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Making payments gets easier with Chillr http://www.atulkarmarkar.com/making-payments-gets-easier-with-chillr/ http://www.atulkarmarkar.com/making-payments-gets-easier-with-chillr/#respond Wed, 11 Mar 2015 05:17:42 +0000 http://www.atulkarmarkar.com/?p=3263 Had come across mentions of this app 2-3 weeks ago, but only recently got around to actually downloading and using […]

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Chillr

Had come across mentions of this app 2-3 weeks ago, but only recently got around to actually downloading and using it. An addition to the world of payment related apps, Chillr lets you send money to anyone in your phonebook who has a bank account.

It does away with the usual practice of having to add a beneficiary account along with bank details and wait anywhere from 30 minutes to 24 hours to be able to transfer money to that beneficiary. There’s no ‘wallet’ either.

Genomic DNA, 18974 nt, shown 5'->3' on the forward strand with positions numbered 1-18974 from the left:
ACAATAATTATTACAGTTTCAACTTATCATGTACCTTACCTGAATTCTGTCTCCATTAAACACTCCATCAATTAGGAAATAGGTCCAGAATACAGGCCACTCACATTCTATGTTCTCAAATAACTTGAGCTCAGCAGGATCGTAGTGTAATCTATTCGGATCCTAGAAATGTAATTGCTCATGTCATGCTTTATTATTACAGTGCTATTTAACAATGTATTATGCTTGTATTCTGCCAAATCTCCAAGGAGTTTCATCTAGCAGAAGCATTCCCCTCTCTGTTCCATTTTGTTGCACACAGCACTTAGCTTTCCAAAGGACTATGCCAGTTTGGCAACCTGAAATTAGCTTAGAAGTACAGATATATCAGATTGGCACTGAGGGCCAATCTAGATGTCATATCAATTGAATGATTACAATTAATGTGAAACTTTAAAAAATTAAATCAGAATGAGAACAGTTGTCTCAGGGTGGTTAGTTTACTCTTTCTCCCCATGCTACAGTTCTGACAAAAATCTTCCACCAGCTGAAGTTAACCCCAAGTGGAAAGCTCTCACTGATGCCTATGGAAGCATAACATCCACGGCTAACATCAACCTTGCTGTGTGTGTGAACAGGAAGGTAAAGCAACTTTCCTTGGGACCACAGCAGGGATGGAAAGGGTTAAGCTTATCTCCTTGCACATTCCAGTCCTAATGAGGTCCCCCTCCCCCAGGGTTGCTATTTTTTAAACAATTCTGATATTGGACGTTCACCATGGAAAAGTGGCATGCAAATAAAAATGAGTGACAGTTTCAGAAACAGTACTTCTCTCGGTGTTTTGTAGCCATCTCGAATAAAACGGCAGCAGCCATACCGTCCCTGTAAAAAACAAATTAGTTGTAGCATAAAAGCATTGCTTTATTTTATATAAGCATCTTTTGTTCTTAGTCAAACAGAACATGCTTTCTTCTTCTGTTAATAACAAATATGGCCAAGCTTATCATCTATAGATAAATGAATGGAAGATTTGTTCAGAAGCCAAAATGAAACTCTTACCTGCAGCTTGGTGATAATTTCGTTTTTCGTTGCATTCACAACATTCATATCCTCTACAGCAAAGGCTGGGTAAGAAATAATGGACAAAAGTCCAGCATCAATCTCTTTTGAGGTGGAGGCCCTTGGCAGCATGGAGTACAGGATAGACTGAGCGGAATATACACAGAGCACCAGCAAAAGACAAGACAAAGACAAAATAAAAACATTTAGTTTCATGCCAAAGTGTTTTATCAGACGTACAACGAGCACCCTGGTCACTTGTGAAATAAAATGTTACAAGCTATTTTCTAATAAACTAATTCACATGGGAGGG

Chillr

Unsurprisingly, it is a moderate privacy risk with the access it needs. Presently, only customers of HDFC Bank are allowed to send money, but there’s a whole bunch of other banks which can receive money. Presumably, sending money will be extended to customers of other banks (members of NPCI) and merchants at some point later.

Chillr

Add name and mobile number, wait for and then input the OTP you get via SMS. Seeing a message that my mobile number was not registered with the bank did lead to a WTF moment for a second. However, that was taken care of by logging into my Netbanking account and generating an MMID. Adding email id is optional. There’s also a bunch of other options from the menu which you can access.